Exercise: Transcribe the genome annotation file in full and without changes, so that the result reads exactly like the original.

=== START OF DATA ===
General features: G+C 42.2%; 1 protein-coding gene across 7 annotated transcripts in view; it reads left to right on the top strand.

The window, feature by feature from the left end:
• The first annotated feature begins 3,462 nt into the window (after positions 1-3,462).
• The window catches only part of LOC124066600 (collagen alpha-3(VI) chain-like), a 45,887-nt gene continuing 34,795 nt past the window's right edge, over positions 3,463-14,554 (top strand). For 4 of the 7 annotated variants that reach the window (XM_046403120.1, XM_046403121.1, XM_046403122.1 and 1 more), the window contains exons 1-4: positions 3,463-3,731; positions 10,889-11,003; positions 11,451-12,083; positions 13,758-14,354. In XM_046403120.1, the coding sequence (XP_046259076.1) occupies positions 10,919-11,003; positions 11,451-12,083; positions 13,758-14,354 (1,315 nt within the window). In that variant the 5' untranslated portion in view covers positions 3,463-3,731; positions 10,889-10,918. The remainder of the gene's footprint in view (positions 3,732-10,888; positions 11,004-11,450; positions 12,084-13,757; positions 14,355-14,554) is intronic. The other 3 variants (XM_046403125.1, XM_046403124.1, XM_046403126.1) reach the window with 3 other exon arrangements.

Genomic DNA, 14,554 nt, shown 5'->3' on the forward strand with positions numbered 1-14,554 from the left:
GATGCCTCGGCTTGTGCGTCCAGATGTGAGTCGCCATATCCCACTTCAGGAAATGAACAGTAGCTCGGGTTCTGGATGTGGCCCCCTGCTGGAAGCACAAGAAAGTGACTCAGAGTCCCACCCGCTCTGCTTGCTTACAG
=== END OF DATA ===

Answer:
General features: G+C 42.2%; 1 protein-coding gene across 7 annotated transcripts in view; it reads left to right on the top strand.

The window, feature by feature from the left end:
• The first annotated feature begins 3,462 nt into the window (after positions 1-3,462).
• The window catches only part of LOC124066600 (collagen alpha-3(VI) chain-like), a 45,887-nt gene continuing 34,795 nt past the window's right edge, over positions 3,463-14,554 (top strand). For 4 of the 7 annotated variants that reach the window (XM_046403120.1, XM_046403121.1, XM_046403122.1 and 1 more), the window contains exons 1-4: positions 3,463-3,731; positions 10,889-11,003; positions 11,451-12,083; positions 13,758-14,354. In XM_046403120.1, the coding sequence (XP_046259076.1) occupies positions 10,919-11,003; positions 11,451-12,083; positions 13,758-14,354 (1,315 nt within the window). In that variant the 5' untranslated portion in view covers positions 3,463-3,731; positions 10,889-10,918. The remainder of the gene's footprint in view (positions 3,732-10,888; positions 11,004-11,450; positions 12,084-13,757; positions 14,355-14,554) is intronic. The other 3 variants (XM_046403125.1, XM_046403124.1, XM_046403126.1) reach the window with 3 other exon arrangements.

Genomic DNA, 14,554 nt, shown 5'->3' on the forward strand with positions numbered 1-14,554 from the left:
GATGCCTCGGCTTGTGCGTCCAGATGTGAGTCGCCATATCCCACTTCAGGAAATGAACAGTAGCTCGGGTTCTGGATGTGGCCCCCTGCTGGAAGCACAAGAAAGTGACTCAGAGTCCCACCCGCTCTGCTTGCTTACAG